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Remembering Neal Adams

Remembering Neal Adams

By DC Friday, April 29th, 2022

DC joins the world in mourning the loss of Neal Adams, one of the most acclaimed artists to have contributed to the comic book industry.

 

DC joins the world in mourning the loss of Neal Adams, one of the most acclaimed artists to have contributed to the comic book industry.

Born June 15, 1941, Neal received his art training at the School of Industrial Arts in New York City. His first big success came at the age of 21 when he started drawing the Ben Casey syndicated newspaper strip. In 1967, Neal came to DC Comics, where he drew covers for war comics and contributed stories to The Adventures of Jerry Lewis and The Adventures of Bob Hope. His big break came one year later when he started drawing Batman. The artist showed a natural affinity for the Dark Knight, and in 1970, DC editor Julius Schwartz assigned the Batman comics to Neal and writer Dennis O’Neil.

That was followed by the pair’s groundbreaking thirteen-issue run on Green Lantern, an iconic series of books that tackled previously untouched, but socially relevant, issues like racism, ecology and drug abuse. He also, with writer Dennis O’Neil, introduced John Stewart, the first Black Green Lantern, to the DC Universe. In 1972, Neal turned to advertising illustration, but he occasionally returned to DC, notably illustrating a popular Superman vs. Muhammad Ali comic book in 1978 and new Batman and Superman series in 2012 and 2016.

Neal Adam’s work set standards for every artist after him, and it continues to inspire, even to this day. Neal’s gritty, realistic art brought comics into the modern era. His work changed how we think of heroes like Batman, Superman, Green Lantern, and the X-Men, and his influence can be seen in generations of artists who have followed in his footsteps.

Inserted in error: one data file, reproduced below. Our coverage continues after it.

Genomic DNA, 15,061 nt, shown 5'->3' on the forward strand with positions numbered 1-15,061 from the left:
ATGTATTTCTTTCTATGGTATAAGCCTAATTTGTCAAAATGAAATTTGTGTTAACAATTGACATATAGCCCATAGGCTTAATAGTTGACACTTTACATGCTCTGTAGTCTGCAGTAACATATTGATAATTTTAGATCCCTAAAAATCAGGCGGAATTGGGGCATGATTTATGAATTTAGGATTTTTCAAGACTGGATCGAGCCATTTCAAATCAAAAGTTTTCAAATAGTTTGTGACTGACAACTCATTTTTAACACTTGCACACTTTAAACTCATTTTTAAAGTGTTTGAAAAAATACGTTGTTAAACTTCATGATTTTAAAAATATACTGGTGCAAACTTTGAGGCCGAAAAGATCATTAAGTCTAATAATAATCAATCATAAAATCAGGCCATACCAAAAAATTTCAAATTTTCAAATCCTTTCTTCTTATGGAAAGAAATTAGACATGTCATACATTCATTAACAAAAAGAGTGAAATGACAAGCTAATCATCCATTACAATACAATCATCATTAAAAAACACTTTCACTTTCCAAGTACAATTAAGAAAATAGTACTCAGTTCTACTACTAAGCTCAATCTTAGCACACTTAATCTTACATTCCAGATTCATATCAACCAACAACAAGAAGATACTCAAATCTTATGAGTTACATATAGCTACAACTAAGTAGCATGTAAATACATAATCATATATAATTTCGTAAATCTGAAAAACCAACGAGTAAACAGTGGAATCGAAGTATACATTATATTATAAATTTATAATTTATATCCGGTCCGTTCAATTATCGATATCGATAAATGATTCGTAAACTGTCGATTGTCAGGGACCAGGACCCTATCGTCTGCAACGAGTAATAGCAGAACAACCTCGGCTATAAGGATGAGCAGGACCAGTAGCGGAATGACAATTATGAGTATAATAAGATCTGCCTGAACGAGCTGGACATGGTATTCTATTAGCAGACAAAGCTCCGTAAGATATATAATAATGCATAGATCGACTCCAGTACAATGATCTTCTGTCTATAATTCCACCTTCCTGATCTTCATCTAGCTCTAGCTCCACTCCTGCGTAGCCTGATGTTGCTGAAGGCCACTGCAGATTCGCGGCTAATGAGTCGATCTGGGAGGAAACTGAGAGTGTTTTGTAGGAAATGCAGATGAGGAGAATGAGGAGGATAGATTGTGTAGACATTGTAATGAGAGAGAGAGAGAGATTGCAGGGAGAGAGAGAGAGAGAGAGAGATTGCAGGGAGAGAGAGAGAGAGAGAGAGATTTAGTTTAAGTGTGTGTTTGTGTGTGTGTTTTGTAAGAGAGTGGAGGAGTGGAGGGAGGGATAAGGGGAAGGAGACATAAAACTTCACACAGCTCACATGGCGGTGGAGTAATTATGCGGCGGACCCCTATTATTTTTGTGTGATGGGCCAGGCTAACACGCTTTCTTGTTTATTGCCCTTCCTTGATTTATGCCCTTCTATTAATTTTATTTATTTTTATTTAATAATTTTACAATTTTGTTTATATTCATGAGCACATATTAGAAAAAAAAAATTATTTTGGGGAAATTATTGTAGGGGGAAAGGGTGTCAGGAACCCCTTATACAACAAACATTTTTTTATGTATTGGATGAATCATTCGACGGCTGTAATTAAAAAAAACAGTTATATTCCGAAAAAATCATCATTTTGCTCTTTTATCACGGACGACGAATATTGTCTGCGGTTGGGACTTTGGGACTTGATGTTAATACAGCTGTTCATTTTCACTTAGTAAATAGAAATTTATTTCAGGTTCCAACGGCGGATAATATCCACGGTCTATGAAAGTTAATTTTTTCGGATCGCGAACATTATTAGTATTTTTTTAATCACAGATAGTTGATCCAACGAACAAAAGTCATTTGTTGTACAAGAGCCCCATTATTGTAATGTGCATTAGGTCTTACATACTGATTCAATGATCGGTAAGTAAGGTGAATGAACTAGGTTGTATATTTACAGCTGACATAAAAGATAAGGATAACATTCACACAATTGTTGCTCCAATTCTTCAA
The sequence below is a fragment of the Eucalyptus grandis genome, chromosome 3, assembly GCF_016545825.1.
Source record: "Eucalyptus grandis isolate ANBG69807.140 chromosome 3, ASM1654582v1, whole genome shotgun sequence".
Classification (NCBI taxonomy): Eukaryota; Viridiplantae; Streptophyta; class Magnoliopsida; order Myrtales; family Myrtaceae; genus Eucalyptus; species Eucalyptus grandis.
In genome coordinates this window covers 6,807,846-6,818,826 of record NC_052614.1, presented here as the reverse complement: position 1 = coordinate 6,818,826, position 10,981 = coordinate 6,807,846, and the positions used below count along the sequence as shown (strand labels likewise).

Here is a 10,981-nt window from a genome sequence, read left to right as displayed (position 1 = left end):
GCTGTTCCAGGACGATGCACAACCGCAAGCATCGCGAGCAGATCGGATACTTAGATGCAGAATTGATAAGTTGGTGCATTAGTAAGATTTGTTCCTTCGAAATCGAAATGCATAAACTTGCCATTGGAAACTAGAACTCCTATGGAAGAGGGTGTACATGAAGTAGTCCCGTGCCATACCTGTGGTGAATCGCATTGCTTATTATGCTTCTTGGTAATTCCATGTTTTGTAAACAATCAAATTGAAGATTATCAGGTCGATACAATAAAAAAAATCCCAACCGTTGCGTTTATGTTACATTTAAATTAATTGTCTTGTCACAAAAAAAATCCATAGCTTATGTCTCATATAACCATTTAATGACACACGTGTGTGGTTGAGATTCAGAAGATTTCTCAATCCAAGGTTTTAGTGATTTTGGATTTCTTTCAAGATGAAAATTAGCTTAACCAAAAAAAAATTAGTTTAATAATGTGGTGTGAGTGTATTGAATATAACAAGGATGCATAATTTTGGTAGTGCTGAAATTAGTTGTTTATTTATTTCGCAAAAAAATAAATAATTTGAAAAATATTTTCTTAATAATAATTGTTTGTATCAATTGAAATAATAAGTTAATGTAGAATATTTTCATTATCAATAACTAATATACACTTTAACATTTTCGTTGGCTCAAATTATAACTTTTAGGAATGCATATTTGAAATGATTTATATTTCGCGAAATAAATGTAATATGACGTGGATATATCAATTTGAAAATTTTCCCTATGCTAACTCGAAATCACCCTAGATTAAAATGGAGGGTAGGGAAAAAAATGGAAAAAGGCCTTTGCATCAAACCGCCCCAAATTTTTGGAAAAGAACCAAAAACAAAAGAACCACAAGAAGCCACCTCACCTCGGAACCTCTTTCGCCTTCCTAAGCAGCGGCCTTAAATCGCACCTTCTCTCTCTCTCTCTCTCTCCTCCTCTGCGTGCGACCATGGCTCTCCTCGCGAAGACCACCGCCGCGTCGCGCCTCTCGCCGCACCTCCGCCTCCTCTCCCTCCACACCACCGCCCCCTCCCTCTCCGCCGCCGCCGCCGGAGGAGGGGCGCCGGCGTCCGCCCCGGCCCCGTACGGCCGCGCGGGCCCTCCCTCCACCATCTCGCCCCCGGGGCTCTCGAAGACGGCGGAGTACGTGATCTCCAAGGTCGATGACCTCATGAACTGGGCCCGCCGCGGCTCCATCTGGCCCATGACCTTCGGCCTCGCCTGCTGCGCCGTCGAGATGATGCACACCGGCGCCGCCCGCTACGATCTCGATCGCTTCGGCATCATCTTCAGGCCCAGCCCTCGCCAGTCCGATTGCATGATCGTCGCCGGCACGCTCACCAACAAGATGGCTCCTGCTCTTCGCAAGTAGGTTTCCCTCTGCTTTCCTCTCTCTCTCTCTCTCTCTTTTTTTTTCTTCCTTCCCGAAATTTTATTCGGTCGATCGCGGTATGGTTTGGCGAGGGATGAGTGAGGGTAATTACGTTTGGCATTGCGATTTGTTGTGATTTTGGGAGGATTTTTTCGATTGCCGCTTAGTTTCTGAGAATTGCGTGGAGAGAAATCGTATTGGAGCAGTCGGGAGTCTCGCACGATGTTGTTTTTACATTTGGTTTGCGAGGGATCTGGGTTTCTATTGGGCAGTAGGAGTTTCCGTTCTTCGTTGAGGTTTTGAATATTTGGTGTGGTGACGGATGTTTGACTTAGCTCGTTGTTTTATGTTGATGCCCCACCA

Those artists, as well as his contemporaries, comic book writers, editors, and more remember Neal for his incredible work, both on the page and as a teacher and collaborator:

Jim Lee - Artist, CCO and Publisher for DC

When I was a kid, I idolized the work of Neal Adams. His work brought the world of superheroes to life with a sense of realism and dynamism that I had NEVER seen before. Every rendition of characters like Batman, Green Lantern, Superman, Green Arrow, the X-Men, the Inhumans—just to mention a few—instantly became my definitive favorites.

He was a master at every facet of art—his range of expressions, the dramatic use of lighting and shadowing, the seemingly facile command of anatomy, and of course, the trademark finger-pointed-in-your-face foreshortening was all just unbelievably next level.

And it all seemed so very magically ALIVE. Neal’s work has influenced every image I have created and continues to be the gold standard I aspire to when I put pencil to paper.

Beyond the brilliance of his creative work, Neal was as importantly a selfless champion for creators’ rights, endangering his own career in his quest to make the business of comics a better and more equitable one.

He was also as influential in the dozens of artists he mentored, taught and brought into the business through his ‘Crusty Bunkers’ studio which was also an inspiration in the early days of Homage Studios which I started with Scott Williams and Whilce Portacio.

The list of Crusty Bunkers alumni is a veritable “Who’s Who” of some of the best and brightest comic book artists to have worked in the industry.

Neal was tough and as straight forward as they come, but he was also a character as brilliant, impactful, principled, and colorful as the heroes he illustrated. The fact he even knew of my work’s existence when I became a pro meant the world to me.

My deepest condolences to his wife of 45 years Marilyn and his five children Kris, Jason, Joel, Josh and Zeea and his many generations of fans all around the world. Rest in power, Neal.

Terry Austin - Artist

Let others expound on Neal’s exquisite artwork—my mind turns back to these fond memories of working with Neal at Continuity Associates in the Seventies:  the mornings that he would announce “Put down your pens and brushes, we’re going to the movies,” and off we’d trundle to Time Square to catch the first showing of A BOY AND HIS DOG and ALIEN; the day that he took all of us out-of-towners on an impromptu tour of the WPA murals from the 1930s hidden inside all the buildings at Rockefeller Center; the afternoon he introduced me to Superman co-creator Jerry Siegel and his wife Joanne (who had famously served as the model for Lois Lane); the day that he sent a young penciling hopeful named Marshall Rogers back to my office because he thought that we would make a good team, artistically; the time I asked Neal if I could buy a particularly lovely piece that he had done and he sadly informed me that I would never be able to afford it, later quietly handing me his pencil layout for the drawing with a big grin on his face…